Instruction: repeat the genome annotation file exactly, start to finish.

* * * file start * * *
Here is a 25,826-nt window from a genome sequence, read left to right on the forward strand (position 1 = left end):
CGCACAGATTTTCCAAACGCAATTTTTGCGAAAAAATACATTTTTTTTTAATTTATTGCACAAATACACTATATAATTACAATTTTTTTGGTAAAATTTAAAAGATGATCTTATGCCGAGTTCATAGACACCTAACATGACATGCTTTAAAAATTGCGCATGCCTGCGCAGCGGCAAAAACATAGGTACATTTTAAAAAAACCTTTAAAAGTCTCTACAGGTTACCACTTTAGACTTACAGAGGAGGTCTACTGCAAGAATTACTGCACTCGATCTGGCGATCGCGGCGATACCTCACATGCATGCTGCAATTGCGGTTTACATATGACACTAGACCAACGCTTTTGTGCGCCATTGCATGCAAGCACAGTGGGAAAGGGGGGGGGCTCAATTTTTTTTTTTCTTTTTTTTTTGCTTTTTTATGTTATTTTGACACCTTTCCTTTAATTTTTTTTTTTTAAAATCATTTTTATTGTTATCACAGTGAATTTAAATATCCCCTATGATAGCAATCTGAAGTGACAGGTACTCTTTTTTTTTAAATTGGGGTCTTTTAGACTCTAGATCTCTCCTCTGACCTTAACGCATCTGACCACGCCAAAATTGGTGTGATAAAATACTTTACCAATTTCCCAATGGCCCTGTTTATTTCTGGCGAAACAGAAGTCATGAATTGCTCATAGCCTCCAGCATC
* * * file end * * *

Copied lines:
Here is a 25,826-nt window from a genome sequence, read left to right on the forward strand (position 1 = left end):
CGCACAGATTTTCCAAACGCAATTTTTGCGAAAAAATACATTTTTTTTTAATTTATTGCACAAATACACTATATAATTACAATTTTTTTGGTAAAATTTAAAAGATGATCTTATGCCGAGTTCATAGACACCTAACATGACATGCTTTAAAAATTGCGCATGCCTGCGCAGCGGCAAAAACATAGGTACATTTTAAAAAAACCTTTAAAAGTCTCTACAGGTTACCACTTTAGACTTACAGAGGAGGTCTACTGCAAGAATTACTGCACTCGATCTGGCGATCGCGGCGATACCTCACATGCATGCTGCAATTGCGGTTTACATATGACACTAGACCAACGCTTTTGTGCGCCATTGCATGCAAGCACAGTGGGAAAGGGGGGGGGCTCAATTTTTTTTTTTCTTTTTTTTTTGCTTTTTTATGTTATTTTGACACCTTTCCTTTAATTTTTTTTTTTTAAAATCATTTTTATTGTTATCACAGTGAATTTAAATATCCCCTATGATAGCAATCTGAAGTGACAGGTACTCTTTTTTTTTAAATTGGGGTCTTTTAGACTCTAGATCTCTCCTCTGACCTTAACGCATCTGACCACGCCAAAATTGGTGTGATAAAATACTTTACCAATTTCCCAATGGCCCTGTTTATTTCTGGCGAAACAGAAGTCATGAATTGCTCATAGCCTCCAGCATC